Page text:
Lodge, Carnell and Coleman, The New Age of Ageing

Caroline Lodge, Eileen Carnell and Arianne Coleman, The New Age of Ageing: How society needs to change, Policy Press, 2016, 0 4473 2683 0, pbk, ix + 276 pp, £14.99

As the subtitle of this book suggests, the authors have an agenda: to stop society treating older people as if they are somehow different from everyone else. They do not deny the reality of ageing – far from it – but by the end of the book the reader is clear that there is no simple category of ‘the elderly’, with defined characteristics, into which elderly people fit. To take just one example of the many issues that the authors tackle: Marks and Spencer, to its surprise, found that a new range of fashion clothes with long sleeves designed for 18 to 34 year olds was in fact more popular with women aged between 55 and 70. This realisation led to a change in the character of the range designed for the older age group. Assumptions had been made, and subsequently questioned: precisely the journey that the authors set out to encourage.

The early chapters study demographics, healthy life expectancy, and the narratives about ageing circulating in our society (such as ‘decline’, ‘dependence’, and ‘generational conflict over resources’). As the title of chapter 3 suggests, ‘society ages people’, whereas the reality is that people are living longer healthy and active lives, leading the authors to ask for a ‘lifecourse’ narrative that recognises the changes that take place across the whole of a person’s life.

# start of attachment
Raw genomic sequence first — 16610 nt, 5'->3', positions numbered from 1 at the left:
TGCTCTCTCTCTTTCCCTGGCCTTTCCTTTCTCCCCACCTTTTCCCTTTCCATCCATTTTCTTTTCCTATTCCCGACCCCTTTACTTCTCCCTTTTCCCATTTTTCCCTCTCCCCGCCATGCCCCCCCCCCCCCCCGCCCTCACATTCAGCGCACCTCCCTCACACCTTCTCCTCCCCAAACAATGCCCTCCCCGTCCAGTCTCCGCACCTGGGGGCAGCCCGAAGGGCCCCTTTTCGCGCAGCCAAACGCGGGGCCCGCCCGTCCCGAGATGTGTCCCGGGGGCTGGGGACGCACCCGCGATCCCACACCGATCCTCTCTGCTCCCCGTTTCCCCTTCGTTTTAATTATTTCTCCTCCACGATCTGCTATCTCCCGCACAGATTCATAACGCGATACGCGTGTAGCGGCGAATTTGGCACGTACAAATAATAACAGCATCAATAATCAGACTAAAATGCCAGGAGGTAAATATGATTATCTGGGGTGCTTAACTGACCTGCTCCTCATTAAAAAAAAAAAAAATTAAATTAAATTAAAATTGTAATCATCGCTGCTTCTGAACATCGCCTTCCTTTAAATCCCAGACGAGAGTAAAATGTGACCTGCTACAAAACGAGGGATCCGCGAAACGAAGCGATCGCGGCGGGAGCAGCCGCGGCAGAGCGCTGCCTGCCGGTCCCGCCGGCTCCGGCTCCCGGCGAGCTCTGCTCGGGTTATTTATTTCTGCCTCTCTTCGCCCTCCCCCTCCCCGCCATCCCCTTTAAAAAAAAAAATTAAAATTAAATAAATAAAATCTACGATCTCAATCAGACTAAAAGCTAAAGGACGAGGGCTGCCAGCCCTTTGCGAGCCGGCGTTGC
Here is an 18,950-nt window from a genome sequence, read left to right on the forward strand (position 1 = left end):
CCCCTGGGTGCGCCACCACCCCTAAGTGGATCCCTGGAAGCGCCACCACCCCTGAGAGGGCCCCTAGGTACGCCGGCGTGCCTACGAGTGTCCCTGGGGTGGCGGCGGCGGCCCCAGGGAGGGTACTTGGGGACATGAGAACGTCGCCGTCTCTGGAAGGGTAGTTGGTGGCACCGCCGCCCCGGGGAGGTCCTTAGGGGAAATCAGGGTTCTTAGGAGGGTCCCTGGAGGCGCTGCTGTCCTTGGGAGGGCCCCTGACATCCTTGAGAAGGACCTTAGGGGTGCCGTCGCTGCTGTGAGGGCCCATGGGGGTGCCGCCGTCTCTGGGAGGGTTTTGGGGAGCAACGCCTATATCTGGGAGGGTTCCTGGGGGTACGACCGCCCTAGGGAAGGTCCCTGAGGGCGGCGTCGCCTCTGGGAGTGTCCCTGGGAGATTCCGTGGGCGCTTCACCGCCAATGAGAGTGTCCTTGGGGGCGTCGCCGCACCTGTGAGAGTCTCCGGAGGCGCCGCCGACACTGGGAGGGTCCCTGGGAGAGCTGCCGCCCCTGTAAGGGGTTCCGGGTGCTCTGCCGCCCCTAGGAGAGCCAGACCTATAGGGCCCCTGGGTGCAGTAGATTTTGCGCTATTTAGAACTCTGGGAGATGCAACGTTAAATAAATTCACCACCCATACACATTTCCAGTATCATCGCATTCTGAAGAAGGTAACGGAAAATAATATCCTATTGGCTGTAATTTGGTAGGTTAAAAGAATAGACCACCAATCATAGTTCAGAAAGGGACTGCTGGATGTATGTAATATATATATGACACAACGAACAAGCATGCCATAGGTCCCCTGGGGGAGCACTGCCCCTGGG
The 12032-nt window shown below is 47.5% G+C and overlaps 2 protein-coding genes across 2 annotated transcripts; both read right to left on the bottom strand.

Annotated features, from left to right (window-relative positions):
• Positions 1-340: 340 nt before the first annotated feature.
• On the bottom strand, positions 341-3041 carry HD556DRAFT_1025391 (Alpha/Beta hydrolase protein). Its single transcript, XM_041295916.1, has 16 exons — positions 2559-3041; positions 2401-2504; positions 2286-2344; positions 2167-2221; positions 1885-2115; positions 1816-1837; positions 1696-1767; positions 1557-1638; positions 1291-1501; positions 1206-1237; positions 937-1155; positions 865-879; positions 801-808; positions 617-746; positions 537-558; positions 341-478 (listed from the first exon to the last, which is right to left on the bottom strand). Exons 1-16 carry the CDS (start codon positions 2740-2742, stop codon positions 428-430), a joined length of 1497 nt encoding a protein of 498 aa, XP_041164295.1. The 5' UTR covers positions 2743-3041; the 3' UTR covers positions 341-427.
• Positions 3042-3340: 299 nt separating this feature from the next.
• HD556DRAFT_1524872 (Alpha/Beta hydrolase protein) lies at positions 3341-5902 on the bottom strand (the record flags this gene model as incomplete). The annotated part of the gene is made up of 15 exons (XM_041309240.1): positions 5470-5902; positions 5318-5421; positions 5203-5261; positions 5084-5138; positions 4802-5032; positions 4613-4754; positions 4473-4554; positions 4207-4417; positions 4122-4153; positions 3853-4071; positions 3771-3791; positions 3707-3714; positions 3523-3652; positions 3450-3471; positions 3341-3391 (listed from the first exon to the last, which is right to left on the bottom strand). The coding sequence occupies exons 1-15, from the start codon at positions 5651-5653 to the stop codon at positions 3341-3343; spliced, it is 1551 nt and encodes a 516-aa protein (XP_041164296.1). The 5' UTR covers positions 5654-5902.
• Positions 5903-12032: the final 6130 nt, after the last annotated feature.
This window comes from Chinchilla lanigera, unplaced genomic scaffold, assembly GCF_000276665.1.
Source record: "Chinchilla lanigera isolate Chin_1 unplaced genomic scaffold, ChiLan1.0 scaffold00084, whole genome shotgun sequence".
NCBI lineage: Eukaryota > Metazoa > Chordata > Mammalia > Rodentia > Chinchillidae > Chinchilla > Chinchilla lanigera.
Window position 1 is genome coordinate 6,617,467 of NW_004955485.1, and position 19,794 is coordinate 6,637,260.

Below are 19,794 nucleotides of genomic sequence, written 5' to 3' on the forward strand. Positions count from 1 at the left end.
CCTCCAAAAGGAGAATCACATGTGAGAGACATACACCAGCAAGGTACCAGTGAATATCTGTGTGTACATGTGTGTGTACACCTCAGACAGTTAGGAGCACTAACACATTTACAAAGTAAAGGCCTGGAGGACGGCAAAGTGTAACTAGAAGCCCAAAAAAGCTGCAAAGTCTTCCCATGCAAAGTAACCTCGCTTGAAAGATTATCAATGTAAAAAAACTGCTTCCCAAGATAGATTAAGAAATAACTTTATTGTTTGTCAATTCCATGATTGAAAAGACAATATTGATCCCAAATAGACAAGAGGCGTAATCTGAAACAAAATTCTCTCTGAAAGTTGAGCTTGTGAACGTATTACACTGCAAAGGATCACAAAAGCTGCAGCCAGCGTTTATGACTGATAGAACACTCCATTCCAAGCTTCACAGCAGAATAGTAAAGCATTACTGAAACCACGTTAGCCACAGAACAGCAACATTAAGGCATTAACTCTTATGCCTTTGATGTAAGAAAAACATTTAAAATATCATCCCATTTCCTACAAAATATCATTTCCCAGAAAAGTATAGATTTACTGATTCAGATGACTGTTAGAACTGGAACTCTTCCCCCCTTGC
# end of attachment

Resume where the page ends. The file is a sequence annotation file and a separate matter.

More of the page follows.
Each subsequent chapter then tackles a particular issue as it relates to older people: the economics of ageing, elderly consumers, employment, media exclusion, body image, housing, caring, preparation for death, the enjoyable aspects of old age, wisdom and memories, and political activism. Throughout, as well as research-based evidence, the authors employ interview transcripts to useful effect.

Of particular interest to readers of this Newsletter will be the fourth chapter, on the economics of ageing, and the sixth, on employment. The former shows that there is no ‘time bomb’ or ‘agequake’, shows that elderly people make substantial contributions to our society and economy, and suggests that the notion of economic conflict between generations masks the far more important economic conflict between rich and poor. The latter discusses the variety of reasons for older people remaining in paid employment, and suggests a variety of flexibilities that would ease transitions into retirement.

Scattered throughout the book are passages about state, occupational, and private pensions. If ever there is a second edition then it would benefit from a chapter about elderly people’s income strategies and their components: employment income, state pensions, occupational pensions, private pensions, and savings. It would be particularly useful to discuss the ways in which the state pension is changing ( – the new Single Tier State Pension will increase today’s Basic Pension to the level of current means-tested provision), possible future changes ( – perhaps towards an unconditional Citizen’s Pension), and the ways in which future changes might facilitate the changes that the authors call for elsewhere in their agenda: the abolition of poverty, and the more flexible employment market that older people need.

But there is more than enough material in this first edition to be getting on with. The New Age of Ageing is an important book, and our society would benefit from policy-makers taking note of the authors’ numerous recommendations.